More Than Half of Teens Who Report Abusing Prescription Medications Get
Them from Their Own Home, a Parent, Relative or Friend
NEW YORK, June 24 /PRNewswire-FirstCall/ -- A house is the one place where a family should feel safe and secure, yet it is here that teens are prone to get prescription drugs to misuse and abuse. To help prevent teen prescription drug misuse and abuse, the Partnership for a Drug-Free America(R) and Abbott today launched "Not In My House" (NotInMyHouse.com), a national education initiative that provides parents with useful information and tips to help them limit teen access to medicines.
A 2007 national survey of teens (1000, ages 13 to 18) and their parents (600) conducted by the Partnership with support from Abbott, uncovered startling information about the attitudes and behaviors that can contribute to teen prescription drug abuse:
-- More than half of teens who reported abusing prescription medications said they got the medications in their own home (15 percent) or from a parent or relative (11 percent) or friend (24 percent).
-- More than half of the teens who tried medication without a prescription believe it is safer than street drugs and there is nothing wrong with taking them once in a while.
-- Partying, experimenting and relaxing are the top three reasons teens give for trying prescription drugs that aren't theirs. Additional reasons include dealing with physical pain or anxiety, trying to stay awake and getting more school work done.
-- Top three reasons 27 percent of parents believe it is okay to give a teen a prescription drug that was not prescribed for that teen: getting hurt, bad menstrual cramps or problems sleeping.
"With one in five teenagers reporting abuse of a prescription medication to get high, parents must open their eyes to the dangers of this new tier of teen substance abuse," said Steve Pasierb, CEO, the Partnership for a Drug-Free America. "Teens and their parents have a false sense of security, mistakenly believing it's somehow safer to abuse prescription medication than street drugs. This issue demands the immediate action of parents, both by learning the facts and safeguarding medications at home as well as talking with teens about this very real threat to their health."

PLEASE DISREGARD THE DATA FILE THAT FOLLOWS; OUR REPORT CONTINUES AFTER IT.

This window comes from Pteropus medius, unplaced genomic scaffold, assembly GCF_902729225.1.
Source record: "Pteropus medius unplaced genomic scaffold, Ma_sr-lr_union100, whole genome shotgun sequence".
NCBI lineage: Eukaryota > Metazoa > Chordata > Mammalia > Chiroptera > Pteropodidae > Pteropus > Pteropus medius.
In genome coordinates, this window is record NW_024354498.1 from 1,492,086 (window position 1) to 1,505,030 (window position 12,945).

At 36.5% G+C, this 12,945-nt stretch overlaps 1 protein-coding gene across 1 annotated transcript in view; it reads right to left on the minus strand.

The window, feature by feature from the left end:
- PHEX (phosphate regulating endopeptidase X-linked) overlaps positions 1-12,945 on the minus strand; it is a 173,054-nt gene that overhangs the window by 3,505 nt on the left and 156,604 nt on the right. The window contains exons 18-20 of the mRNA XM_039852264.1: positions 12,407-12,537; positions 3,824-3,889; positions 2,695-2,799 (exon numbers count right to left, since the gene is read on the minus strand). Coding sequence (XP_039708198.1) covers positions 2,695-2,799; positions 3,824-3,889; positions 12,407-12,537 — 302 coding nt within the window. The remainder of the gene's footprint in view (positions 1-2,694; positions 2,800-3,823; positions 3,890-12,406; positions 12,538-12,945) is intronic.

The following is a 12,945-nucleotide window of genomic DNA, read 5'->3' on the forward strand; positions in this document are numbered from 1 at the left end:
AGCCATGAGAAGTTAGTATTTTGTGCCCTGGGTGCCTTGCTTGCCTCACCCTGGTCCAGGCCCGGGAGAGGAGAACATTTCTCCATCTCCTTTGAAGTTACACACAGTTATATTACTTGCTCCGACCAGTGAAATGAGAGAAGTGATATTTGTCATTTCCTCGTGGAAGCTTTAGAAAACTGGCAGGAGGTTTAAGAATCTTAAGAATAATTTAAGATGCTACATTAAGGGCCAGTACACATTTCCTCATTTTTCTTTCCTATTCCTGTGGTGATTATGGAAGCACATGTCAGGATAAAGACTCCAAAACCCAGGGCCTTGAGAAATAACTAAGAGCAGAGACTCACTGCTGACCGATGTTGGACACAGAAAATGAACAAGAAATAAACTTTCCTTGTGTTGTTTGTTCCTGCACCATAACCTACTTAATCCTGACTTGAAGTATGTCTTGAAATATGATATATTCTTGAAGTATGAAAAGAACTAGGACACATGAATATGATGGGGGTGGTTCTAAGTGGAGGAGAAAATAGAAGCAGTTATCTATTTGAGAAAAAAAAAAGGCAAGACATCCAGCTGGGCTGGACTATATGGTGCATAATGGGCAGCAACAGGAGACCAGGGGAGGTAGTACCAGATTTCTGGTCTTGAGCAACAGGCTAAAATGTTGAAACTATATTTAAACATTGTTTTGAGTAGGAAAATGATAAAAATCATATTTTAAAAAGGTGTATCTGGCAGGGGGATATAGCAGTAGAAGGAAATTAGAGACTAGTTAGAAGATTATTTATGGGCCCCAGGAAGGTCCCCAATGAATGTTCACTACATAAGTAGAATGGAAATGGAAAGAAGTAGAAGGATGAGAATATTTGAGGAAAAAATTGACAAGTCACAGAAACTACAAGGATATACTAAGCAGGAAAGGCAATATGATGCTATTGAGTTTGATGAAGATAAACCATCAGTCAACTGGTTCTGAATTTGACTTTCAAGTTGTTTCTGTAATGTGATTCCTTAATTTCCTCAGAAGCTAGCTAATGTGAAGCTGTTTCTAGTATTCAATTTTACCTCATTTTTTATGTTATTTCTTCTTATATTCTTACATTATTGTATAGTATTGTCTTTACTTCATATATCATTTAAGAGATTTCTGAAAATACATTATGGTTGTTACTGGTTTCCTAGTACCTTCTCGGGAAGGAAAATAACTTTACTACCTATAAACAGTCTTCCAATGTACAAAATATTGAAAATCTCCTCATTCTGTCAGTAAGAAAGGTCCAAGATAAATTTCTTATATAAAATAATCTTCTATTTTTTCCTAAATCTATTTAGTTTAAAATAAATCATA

The website, http://www.NotInMyHouse.com, offers insight on talking about the dangers of prescription drug misuse and abuse with teens, helps explain how the teen brain may make them more vulnerable to addiction, details the teen drug culture and lingo and gives three simple steps parents can take to help secure their homes:
-- Monitor: An inventory of prescription medications in the home can help parents know what they have and what they do not need anymore. They should count the pills left in the bottle or package after each dose. The supply should be checked regularly for missing pills.
-- Secure: Prescription drugs should not be readily accessible to everyone in the house. Parents should treat prescription medicines the same way they treat other valuables in their homes. Medications should be stored in a safe and secure place for those who need them.
-- Dispose: Leftover or expired prescription medications should be disposed of properly. Pills should be placed in a non-see-through container with something unpleasant mixed in, like old coffee grounds or kitty litter. The container should be sealed and put in the trash.
"Prescription medicines have an important role in health care, but they have significant risks when they are misused and abused," says Jeff Haas, general manager, Pain Care, Abbott. "Abbott and the Partnership have developed the 'Not in My House' education initiative to help teach parents the importance of securing medications in their homes to help protect their children."
THE "NOT IN MY HOUSE" EXPERTS and ADVOCATES
-- Gary and Jordan Neal, father and sister of Harrison who died at 17 years of age after combining prescription and over-the-counter medicines
-- Steve Pasierb, CEO of the Partnership for a Drug Free America
-- Dr. Anthony Wolf, noted teen psychologist and author of numerous
books on parenting teens and children
-- Dr. Kathleen Brady, nationally-renowned addiction medicine specialist
About the Partnership for a Drug-Free America
The Partnership for a Drug-Free America is a nonprofit organization that unites parents, renowned scientists and communications professionals to help families raise healthy children. Best known for its research-based national public education programs, the Partnership motivates and equips parents to prevent their children from using drugs and alcohol, and to find help and treatment for family and friends in trouble. The centerpiece of this effort is an online resource center at drugfree.org, featuring interactive tools that translate the latest science and research on teen behavior, addiction and treatment into easy to understand tips and tools.
Abbott is a global, broad-based health care company devoted to the discovery, development, manufacture and marketing of pharmaceuticals and medical products, including nutritionals, devices and diagnostics. The company employs more than 68,000 people and markets its products in more than 130 countries.
Abbott's news releases and other information are available on the company's Web site at http://www.abbott.com.
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